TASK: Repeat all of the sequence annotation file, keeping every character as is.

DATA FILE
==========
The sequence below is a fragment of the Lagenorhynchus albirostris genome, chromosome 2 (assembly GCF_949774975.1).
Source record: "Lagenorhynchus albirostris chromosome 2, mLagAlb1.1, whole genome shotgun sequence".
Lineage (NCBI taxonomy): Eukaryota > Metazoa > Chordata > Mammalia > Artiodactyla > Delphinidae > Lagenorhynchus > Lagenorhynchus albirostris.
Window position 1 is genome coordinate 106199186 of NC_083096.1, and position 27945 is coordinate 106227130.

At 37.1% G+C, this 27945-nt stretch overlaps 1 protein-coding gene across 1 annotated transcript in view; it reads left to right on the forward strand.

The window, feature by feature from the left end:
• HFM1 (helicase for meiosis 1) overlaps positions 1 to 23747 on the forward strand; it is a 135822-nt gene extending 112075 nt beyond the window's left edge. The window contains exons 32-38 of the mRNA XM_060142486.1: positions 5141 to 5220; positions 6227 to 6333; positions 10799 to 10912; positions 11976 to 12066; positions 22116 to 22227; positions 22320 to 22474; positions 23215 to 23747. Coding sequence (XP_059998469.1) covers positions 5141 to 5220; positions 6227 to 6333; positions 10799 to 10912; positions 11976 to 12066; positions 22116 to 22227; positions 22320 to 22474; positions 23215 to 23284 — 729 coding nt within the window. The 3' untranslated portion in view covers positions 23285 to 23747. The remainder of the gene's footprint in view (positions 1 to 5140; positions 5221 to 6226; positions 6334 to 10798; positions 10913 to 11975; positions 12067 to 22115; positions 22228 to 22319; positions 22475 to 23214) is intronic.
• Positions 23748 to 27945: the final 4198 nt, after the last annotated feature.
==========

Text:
The sequence below is a fragment of the Lagenorhynchus albirostris genome, chromosome 2 (assembly GCF_949774975.1).
Source record: "Lagenorhynchus albirostris chromosome 2, mLagAlb1.1, whole genome shotgun sequence".
Lineage (NCBI taxonomy): Eukaryota > Metazoa > Chordata > Mammalia > Artiodactyla > Delphinidae > Lagenorhynchus > Lagenorhynchus albirostris.
Window position 1 is genome coordinate 106199186 of NC_083096.1, and position 27945 is coordinate 106227130.

At 37.1% G+C, this 27945-nt stretch overlaps 1 protein-coding gene across 1 annotated transcript in view; it reads left to right on the forward strand.

The window, feature by feature from the left end:
• HFM1 (helicase for meiosis 1) overlaps positions 1 to 23747 on the forward strand; it is a 135822-nt gene extending 112075 nt beyond the window's left edge. The window contains exons 32-38 of the mRNA XM_060142486.1: positions 5141 to 5220; positions 6227 to 6333; positions 10799 to 10912; positions 11976 to 12066; positions 22116 to 22227; positions 22320 to 22474; positions 23215 to 23747. Coding sequence (XP_059998469.1) covers positions 5141 to 5220; positions 6227 to 6333; positions 10799 to 10912; positions 11976 to 12066; positions 22116 to 22227; positions 22320 to 22474; positions 23215 to 23284 — 729 coding nt within the window. The 3' untranslated portion in view covers positions 23285 to 23747. The remainder of the gene's footprint in view (positions 1 to 5140; positions 5221 to 6226; positions 6334 to 10798; positions 10913 to 11975; positions 12067 to 22115; positions 22228 to 22319; positions 22475 to 23214) is intronic.
• Positions 23748 to 27945: the final 4198 nt, after the last annotated feature.